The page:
- Our design should amplify the educational nature of the museum.
How might we create a more personalized museum experience centered around connected-ness and discovery?
02. Concept development and user testings
With those insights in mind, we rapidly developed two concepts with a goal to personalize the museum experience while facilitating unexpected discovery via wayfinding.The first concept utilized an augmented reality map.
- People felt a connection to museum content with suggested tour route and content based on user’s personal interest. Using data from social media would be interesting.
- Wayfinding with AR is useful
- Highlighting ‘easy-to-miss’ objects with AR promotes unexpected discovery
- Displaying personalized content on phone may make people spend too much time glued to a screen
- Tangible takeaway could be unexpected to promote sense of surprise
The second concept, involved a tangible hand sized object that vibrates when they were near an artifact that might have missed. The purpose was to get people in the museum to notice things they may have otherwise missed. In that regard, we were trying to promote a more free form kind of discovery. They have the ability to save the object and view it later.
After testing the second concept, we found:
- People liked that the physical object vibrated to nudge them to look at things they would otherwise miss. This promoted free form discovery.
- People liked information that was catered to them through the digital plaques. The reveal of information also served as a pleasant surprise.
- Some people liked the collectibles. People questioned how the Cabinet of Wonder could be more useful.
- Tangible takeaway could be unexpected to promote sense of surprise
From the feedback of the two concepts, we decided to combine elements that resonated with people.
Our final combined concept is to personalize the museum experience by considering the interests of the visitor and then facilitating unexpected discovery by suggesting to them artifacts that they might like, but would have otherwise missed. The visitor is also able to tap the plaque to save the artifact and then display and engage with it later a multi-touch table and then on a website when they are home. They also receive a take-away postcard as a physical souvenir of their museum exhibit. This takeaway doubles as a DIY dymaxion cube and instructions for visiting the website.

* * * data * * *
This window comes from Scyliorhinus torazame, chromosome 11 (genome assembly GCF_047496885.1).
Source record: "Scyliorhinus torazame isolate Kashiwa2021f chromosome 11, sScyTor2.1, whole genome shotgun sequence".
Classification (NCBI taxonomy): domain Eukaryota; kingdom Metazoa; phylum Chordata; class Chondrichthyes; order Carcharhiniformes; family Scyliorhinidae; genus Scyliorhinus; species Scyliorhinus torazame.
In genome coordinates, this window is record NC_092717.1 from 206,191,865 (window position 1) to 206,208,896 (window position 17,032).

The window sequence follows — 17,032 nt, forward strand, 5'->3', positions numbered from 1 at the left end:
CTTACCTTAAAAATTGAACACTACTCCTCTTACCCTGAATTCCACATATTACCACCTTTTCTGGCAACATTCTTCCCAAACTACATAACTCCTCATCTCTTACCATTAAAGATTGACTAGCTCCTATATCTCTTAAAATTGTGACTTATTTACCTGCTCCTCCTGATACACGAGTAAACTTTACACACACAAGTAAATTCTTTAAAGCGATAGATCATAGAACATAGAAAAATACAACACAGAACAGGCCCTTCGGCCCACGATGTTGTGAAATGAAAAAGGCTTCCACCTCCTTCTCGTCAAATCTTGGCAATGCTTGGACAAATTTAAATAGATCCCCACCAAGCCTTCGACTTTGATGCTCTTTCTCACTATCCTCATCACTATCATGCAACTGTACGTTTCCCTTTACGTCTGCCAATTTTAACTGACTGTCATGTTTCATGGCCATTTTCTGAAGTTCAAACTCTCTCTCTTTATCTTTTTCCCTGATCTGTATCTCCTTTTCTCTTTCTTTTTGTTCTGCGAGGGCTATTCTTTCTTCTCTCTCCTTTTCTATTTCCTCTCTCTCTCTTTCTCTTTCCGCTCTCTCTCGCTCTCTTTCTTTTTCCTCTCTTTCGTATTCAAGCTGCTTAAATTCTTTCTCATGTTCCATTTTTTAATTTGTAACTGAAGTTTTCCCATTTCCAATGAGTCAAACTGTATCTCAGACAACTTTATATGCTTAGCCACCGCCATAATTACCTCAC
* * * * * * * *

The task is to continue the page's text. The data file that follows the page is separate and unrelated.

Our concept involved five main parts: a vibrating hand held object in the shape of a dymaxion cube, a tap-able placard, a multi-touch table, a website, and a paper takeaway postcard.
Proposed journey map
This after journey map highlights how our users will go through Aspen experience:
This logic map highlights how data collection and exchange will happen:
This value proposition diagram highlights how museum will benefit from the proposed Aspen experience:
03. Prototyping and making design decisions
Gathering visual Inspirations
For our visuals, we want to keep the branding of the Carnegie Museum of Natural History and use a color palette that had a nature feel. Before deciding on our visual language, we looked at various inspirations on interface design, color scheme, space design, and signage systems.
Logo developement and naming
Our project is called Aspen. We chose the name Aspen because Aspen is a type of tree that has a connected root system that talks to each other. This is a great metaphor of our project which touches upon the connection between different artifacts in the museum and the connection of these artifacts to us.
We chose the dymaxion cube because it relates to a historic map format, which is in line with our theme of connectedness. The shape of the dymaxion also allows for integration between both the 2d and 3d space. When unwrapped, it lays nicely on a flat surface or piece of paper. When folded up it fits nicely into the palm of one’s hands.
Defining visual language
We considered the design system of the Museum of Natural History. The CMOA brand, for the most part, uses Klavika as its logo and title font, and PT Serif and Franklin Gothic Book for body content.
We used a typeface called ‘United’ that is similar to Klavika, but has more angled corners to make sure it goes well with the visual system we decided upon, which include triangles. The dymaxion cube is made up of triangles, which is the strongest geometric shape. Oftentimes, triangles are used to bridges and buildings because they offer the most stability.
We studied overall color system as well. Through the use of color, we wanted to express ‘sense of nature’ through earthy tone color scheme.
Our object takes on the form of a dymaxion cube. This was inspired by Buckminster Fuller’s world map projected onto a isocohedron. We found this geometric representation of space to be helpful for our theme of wayfinding in the museum. Once folded out into a map form, we felt the tiles could better serve to tell the progression of a story of a person’s journey through the museum.
In order to craft the interaction of a person wandering through the museum and having their object “sense” a relevant exhibit, we began exploring different kinds of sensors to fix to an exhibit to sense users walking by. We decided it would be too difficult to prototype a high level of computing logic to recognize precise users or precise exhibits so we focused on looking at the notion of detecting proximity and motion.